Our main interest in this message will be verses 14 and 15 of the fourth chapter of Luke’s Gospel. As we all know, the Bible is prophetic and mystical. It holds a mystery, and that mystery is Christ in us the hope of glory (Colossians 1:27). However, in order to uncover the mystery in our selected passage, we will have to bring in a few verses from elsewhere to shine some light on it. It is much easier to see the hidden when you have a divine flashlight.
Luke 4:14-15 And Jesus returned in the power of the
Spirit into Galilee: and there went out a fame of Him through all the region
15 And He taught in their synagogues, being glorified of all.
If you only see the history here, you will not receive very much. Jesus, in the power of the Spirit, went into Galilee. He taught in the synagogues there and was glorified by the people. History is on a timeline, and in this case it was at least 2, 000 years ago when Jesus did this teaching. Knowing what He did then doesn’t help us too much now unless we can bring it into the present. By the way, everything Jesus did was done eternally. That is the reason His death on the cross is still valid for all people of every age. That means what Jesus did in Luke 4:14-15 He is still doing now. That is borne out in the fact that the verb “taught” is in the imperfect tense. He is still doing the teaching of these two verses. However, you have to see the mystical in order to understand how this is happening. This does not mean He is still in Galilee teaching in the synagogues, but He is in the synagogues of our hearts teaching us of Himself and His Kingdom.
The phrases in these two verses are very suggestive. Jesus returned in the power of the Spirit: The return of Jesus Christ is very much on the minds of Christians today. We believe that these are the days of His return, and of course, He is returning in the power of the Spirit. Next, it says that His return is into Galilee. Galilee speaks of Gentiles. In Matthew 4:15 Galilee is referred to as “Galilee of the Gentiles.” We also understand that Jesus Christ is returning to a Gentile Church for a Gentile bride.
He taught in the synagogues, being glorified of all. This statement definitely refers to these days of His coming. His days as Jesus the Nazarene were the days of His humiliation. He will not be humiliated again. He is now coming to be glorified. When He shall come to be glorified in His saints, and to be admired in all them that believe… (II Thessalonians 1:10). Notice where this coming of the Lord to be glorified takes place. It takes place in His saints. This is not a bodily coming in the sky hovering over the earth to rapture His saints. It is not a coming to split open the Mount of Olives. It is not a coming to a temple in Jerusalem. Those things were designed to sell books. His coming is a spiritual coming of His life and presence in His saints. This is when you are really going to be born again, if you happen to be one who experiences this. All Christians will not! All Christian do not even believe in this kind of coming. Paul says that this coming is to take place in all them that believe. Anyway, this is what the passage in Luke alludes to.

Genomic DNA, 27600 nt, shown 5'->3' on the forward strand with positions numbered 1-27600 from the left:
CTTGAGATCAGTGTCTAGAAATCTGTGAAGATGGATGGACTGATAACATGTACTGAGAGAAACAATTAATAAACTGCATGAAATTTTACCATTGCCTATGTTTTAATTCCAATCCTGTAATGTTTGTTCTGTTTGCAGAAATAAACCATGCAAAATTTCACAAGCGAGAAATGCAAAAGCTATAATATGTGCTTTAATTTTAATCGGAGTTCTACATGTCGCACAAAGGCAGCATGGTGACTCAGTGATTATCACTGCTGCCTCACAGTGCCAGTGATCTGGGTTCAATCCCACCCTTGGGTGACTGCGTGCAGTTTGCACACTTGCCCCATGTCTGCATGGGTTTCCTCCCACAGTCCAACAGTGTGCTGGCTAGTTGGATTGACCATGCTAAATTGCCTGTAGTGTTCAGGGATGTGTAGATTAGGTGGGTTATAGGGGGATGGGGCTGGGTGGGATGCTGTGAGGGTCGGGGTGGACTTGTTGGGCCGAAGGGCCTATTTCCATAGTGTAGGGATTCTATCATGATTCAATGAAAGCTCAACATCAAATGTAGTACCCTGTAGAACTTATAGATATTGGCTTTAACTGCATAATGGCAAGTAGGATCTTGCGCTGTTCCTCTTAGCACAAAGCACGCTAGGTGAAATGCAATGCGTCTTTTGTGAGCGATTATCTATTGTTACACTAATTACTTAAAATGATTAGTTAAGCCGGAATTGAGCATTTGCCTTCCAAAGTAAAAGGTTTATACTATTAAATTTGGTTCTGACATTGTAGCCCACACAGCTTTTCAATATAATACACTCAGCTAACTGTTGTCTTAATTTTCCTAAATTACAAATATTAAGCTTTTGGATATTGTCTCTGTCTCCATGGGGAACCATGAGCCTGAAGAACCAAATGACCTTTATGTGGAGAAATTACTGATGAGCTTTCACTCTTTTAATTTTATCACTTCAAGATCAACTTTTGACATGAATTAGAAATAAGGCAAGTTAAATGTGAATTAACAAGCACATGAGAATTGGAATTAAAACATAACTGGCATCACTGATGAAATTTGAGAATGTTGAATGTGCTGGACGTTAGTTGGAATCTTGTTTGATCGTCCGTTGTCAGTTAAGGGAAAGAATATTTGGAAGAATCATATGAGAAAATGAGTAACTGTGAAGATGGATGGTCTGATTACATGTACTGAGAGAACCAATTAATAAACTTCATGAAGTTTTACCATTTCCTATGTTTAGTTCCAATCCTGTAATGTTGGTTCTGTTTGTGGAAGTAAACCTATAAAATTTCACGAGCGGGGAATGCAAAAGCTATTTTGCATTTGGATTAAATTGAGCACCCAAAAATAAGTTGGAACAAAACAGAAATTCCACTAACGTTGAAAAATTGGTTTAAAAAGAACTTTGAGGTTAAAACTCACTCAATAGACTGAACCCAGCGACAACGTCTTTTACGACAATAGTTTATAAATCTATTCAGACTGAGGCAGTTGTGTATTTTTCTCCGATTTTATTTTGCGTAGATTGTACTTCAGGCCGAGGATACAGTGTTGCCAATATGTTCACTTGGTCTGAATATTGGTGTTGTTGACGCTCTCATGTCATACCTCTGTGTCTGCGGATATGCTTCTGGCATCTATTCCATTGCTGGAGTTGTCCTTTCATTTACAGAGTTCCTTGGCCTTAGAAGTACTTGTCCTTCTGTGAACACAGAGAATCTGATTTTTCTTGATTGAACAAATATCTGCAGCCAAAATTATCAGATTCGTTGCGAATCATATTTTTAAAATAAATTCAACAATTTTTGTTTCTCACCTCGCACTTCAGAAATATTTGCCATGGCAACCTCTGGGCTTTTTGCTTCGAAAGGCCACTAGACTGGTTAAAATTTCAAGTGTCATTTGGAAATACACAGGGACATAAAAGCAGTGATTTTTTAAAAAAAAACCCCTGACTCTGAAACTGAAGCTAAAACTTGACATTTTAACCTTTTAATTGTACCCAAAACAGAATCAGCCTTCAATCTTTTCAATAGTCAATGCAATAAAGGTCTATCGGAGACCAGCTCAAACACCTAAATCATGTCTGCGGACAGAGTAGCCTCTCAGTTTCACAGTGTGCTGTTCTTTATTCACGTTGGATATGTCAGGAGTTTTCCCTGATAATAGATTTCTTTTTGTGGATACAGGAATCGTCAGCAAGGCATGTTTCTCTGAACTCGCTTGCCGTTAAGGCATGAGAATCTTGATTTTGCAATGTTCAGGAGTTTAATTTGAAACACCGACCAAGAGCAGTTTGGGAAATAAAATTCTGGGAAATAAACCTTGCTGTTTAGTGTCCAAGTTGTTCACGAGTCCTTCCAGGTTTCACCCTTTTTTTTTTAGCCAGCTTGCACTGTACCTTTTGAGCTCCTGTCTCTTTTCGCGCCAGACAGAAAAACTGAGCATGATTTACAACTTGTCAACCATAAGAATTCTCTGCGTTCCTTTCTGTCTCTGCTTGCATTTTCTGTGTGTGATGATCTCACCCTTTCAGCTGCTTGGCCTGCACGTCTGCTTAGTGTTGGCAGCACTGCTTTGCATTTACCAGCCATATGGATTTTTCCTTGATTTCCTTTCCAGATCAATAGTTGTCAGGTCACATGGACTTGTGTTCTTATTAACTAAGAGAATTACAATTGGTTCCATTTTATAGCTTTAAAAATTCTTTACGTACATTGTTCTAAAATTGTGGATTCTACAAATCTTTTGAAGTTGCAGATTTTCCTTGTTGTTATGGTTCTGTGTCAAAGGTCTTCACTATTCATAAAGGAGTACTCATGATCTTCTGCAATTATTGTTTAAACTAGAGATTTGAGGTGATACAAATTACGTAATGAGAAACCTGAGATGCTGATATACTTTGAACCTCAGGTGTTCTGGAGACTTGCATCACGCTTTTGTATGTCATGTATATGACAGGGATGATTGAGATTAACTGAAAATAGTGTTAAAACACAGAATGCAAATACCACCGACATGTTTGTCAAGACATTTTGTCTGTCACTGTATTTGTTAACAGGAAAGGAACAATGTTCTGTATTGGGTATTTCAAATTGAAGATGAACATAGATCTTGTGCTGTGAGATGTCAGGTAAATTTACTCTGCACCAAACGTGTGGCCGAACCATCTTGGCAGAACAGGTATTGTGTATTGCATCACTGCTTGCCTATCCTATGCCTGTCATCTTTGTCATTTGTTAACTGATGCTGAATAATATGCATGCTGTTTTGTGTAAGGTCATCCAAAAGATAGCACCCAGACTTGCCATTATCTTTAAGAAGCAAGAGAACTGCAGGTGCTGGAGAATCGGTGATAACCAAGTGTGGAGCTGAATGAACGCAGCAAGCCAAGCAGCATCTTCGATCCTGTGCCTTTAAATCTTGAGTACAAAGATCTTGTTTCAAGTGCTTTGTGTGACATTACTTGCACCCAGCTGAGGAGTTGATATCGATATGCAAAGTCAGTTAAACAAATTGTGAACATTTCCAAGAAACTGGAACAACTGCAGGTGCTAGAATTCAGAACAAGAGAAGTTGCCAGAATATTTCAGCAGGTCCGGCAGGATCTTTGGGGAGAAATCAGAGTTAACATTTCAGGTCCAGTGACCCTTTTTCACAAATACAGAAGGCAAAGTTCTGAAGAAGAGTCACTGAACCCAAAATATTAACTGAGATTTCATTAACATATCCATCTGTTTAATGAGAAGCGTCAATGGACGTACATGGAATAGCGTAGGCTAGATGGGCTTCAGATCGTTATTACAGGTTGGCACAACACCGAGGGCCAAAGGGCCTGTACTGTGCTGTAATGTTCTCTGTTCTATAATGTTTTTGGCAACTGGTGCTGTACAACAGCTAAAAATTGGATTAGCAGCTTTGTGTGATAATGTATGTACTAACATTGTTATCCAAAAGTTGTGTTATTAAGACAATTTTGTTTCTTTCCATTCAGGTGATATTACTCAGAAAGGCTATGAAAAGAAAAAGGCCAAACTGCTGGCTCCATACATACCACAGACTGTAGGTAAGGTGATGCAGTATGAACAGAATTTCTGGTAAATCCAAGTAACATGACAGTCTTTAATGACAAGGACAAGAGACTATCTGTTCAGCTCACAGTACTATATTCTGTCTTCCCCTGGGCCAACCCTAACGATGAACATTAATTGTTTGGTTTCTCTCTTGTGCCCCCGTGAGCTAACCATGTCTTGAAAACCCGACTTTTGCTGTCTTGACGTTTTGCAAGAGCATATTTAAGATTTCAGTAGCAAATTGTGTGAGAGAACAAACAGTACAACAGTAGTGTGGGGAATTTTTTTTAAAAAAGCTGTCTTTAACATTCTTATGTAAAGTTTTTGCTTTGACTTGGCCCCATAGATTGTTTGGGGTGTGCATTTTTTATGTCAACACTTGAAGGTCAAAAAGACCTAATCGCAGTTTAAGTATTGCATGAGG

He taught in their synagogues, being glorified of all. This is prophetic. It is speaking of what He does when He comes forth in His saints. We are the temple of the Lord (I Corinthians 6:19). You also, as lively stones, are built up a spiritual house. I Peter 2:5. We are also His synagogue! And when He comes forth in us He is going to teach us of Himself and His Kingdom.
Now, I want to look at only one thing more. Verse 15 says, “He taught.” The Greek, though, says more than that. The translators of our Bibles strive to make a translation that is more readable to the Western mind. For example, in referring to the disciples the Greek usually reads “the disciples of Him.” The translators, though, will invariably translate that as “His disciples.” Now, there can be a vast difference between “His disciples” and “the disciples of Him.” “His disciples” means no more than they are being taught by Him, whereas “the disciples of Him” indicates they were of the same essence or at least they were becoming as He is in nature. For example, Judas Iscariot was His disciple but he was not a disciple of Him.
Now back to our thoughts on “He taught.” The Greek is autov edidasken and is accurately translated “He Himself taught.” It is not necessary to say “He Himself taught,” unless you understand that it really means “He taught Himself.” He taught Himself in the sense that as He comes forth in His saints He replaces the selfishness and self-centeredness of their self life with His self. This is how He is glorified in His saints. This is the true coming of the Lord Jesus Christ. This is the true being born from above.
Copyright © 2006 by Henry DuBose